David J. Turner

Well, Michael, I think that as -- we've gotten this question before. Clearly, when you're trading below or at tangible book value, that makes you think one way the higher you trade on that from a share buyback, you have a tendency to question that leaning in another direction. That being said, we're still trading closer to tangible book value. And if you look at our embedded cost of equity, it's still high. So you think about the return that you get from an investment kind of buyback compared to where you're going to put that marginal dollar, and that kind of informs us as well. Again, we've submitted our plan in January. I guess our industry is not quite as dynamic as we once were to take advantage of what market forces are, and that's just the way it is today. That being said, we think we'll have an appropriate return to our shareholders, and we'll be releasing that information at the end of March.

Operator

Your next question comes from Matt O'Connor of Deutsche Bank.

Matthew D. O'Connor - Deutsche Bank AG, Research Division

Just some thoughts on the timing of when loans might bottom out or maybe how much they go down before... I mean, you mentioned some growth in the back half of the year. Just any sense of how much more runoff, and not to pinpoint 2Q or 3Q, but any more clarity around the trajectory of loans would be helpful.

O. B. Grayson Hall

Yes, I mean, Matt, if you look at our loan growth last year, our loans period end to period end were down about $3.6 billion. 3 of that was in the Investor Commercial Real Estate portfolio. It has been -- in terms of trying to forecast that runoff, it's really been driven largely by the improvement in the economy and the availability of credit elsewhere for some of these distressed credits. And so the runoff for '13 was faster than -- I mean, for '12, for '12, was faster than we had early in the year forecast. And as you probably are aware, when we got into the fourth quarter of 2012, there were a number of decisions being made in anticipation of tax code changes that created a sense of urgency around resolving some of these more distressed credits, and so we saw some special activity there. So all that being said, the runoff in that portfolio was a little faster than we'd anticipated in '12. We see it today moderating in '13 and moderating from a couple regards. One is we think that we got the number of distressed credits in that portfolio down to a level that we believe most of our runoff in that portfolio will come in the first half of the year. The second issue is in 2011, in Investor Commercial Real Estate, we did about $1 billion of production. In '12, we did $2 billion. So we more than doubled the production in that portfolio, in that customer segment. We're encouraged by the early signs we see in '13, so we think we'll have a good '13. So we think we'd start to see stabilization in that portfolio by midyear '13. That being said is that our forecast -- the accuracy of being able to forecast that is challenging, but we believe that's where we think we are today.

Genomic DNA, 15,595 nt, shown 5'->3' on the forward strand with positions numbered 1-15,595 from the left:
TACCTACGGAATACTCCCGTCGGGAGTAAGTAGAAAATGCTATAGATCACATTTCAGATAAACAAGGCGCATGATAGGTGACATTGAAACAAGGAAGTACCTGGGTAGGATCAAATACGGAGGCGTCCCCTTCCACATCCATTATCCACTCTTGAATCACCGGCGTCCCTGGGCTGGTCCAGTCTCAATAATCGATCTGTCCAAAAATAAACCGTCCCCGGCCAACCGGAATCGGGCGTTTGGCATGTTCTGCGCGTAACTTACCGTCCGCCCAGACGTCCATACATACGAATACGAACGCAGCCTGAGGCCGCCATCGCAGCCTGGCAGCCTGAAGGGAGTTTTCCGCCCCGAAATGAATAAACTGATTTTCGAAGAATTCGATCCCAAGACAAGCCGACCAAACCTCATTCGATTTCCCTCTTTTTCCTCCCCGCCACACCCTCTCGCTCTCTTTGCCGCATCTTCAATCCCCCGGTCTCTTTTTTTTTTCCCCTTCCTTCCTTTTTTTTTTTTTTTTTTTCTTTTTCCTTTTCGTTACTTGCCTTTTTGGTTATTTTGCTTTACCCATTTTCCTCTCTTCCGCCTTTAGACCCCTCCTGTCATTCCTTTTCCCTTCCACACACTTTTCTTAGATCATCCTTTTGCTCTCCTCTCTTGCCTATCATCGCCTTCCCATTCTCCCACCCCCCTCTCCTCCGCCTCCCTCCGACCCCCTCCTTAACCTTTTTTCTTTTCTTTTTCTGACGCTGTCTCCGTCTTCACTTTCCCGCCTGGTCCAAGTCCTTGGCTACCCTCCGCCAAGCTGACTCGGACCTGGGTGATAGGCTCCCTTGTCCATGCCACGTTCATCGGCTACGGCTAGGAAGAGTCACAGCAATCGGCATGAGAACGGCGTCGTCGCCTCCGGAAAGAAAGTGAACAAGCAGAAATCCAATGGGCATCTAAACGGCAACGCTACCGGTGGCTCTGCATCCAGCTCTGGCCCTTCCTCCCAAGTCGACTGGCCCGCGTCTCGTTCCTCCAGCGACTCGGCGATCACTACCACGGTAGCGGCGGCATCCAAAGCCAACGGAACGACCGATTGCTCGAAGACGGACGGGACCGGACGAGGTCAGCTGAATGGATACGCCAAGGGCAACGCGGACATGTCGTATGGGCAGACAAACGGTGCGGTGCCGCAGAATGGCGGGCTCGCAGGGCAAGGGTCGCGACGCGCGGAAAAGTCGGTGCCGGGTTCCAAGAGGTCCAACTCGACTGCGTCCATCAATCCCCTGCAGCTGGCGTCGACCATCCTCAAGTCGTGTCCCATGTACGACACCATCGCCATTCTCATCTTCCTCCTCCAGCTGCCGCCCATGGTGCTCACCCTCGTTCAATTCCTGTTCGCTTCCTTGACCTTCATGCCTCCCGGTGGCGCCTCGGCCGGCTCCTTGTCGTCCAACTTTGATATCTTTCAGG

Matthew D. O'Connor - Deutsche Bank AG, Research Division

Okay. That's helpful. And then just on the net interest margin, they're relatively stable, I guess, that'd be versus the 3.08% quarter [ph]...

David J. Turner

Yes, that's right. That's 1 or 2 points either side of that.

Matthew D. O'Connor - Deutsche Bank AG, Research Division

Yes. And then is that just relatively steady throughout the year? I mean, you've got it -- with the CDs coming due and obviously there's some seasonality in 1Q, I mean, there's some pluses and minuses, but relatively stable throughout the year?

David J. Turner

That's right. There's obviously more challenges early given where the 10-year is, and we do forecast a low but slightly improving rate towards the back half. So it gets a little bit more expansive, potentially expansive in the back half. So the first half is more challenging on that comment, but we still think we can maintain stability even then.

O. B. Grayson Hall

We do have a number of time deposits maturing in the first and second quarter, and those maturities are more heavily weighted towards the end of first quarter than the first part of first quarter. So we do think that while we indicate a stable margin throughout the year, our forecast would say that, that stability is easier to come by later in the year than early. But we still believe we're going to be able to achieve a fairly stable margin. The part that we can't forecast is as we get resolutions on distressed credits, many times we get the benefit of interest recovery, which aids our margin like you saw what happened this quarter, gave us about 2 basis points of benefit and those come when they come, and so you can't predict them. But we would anticipate through the year, in all likelihood, we'll see some repeat of that activity.

Operator

Your next question comes from the line of Ken Usdin of Jefferies.

Kenneth M. Usdin - Jefferies & Company, Inc., Research Division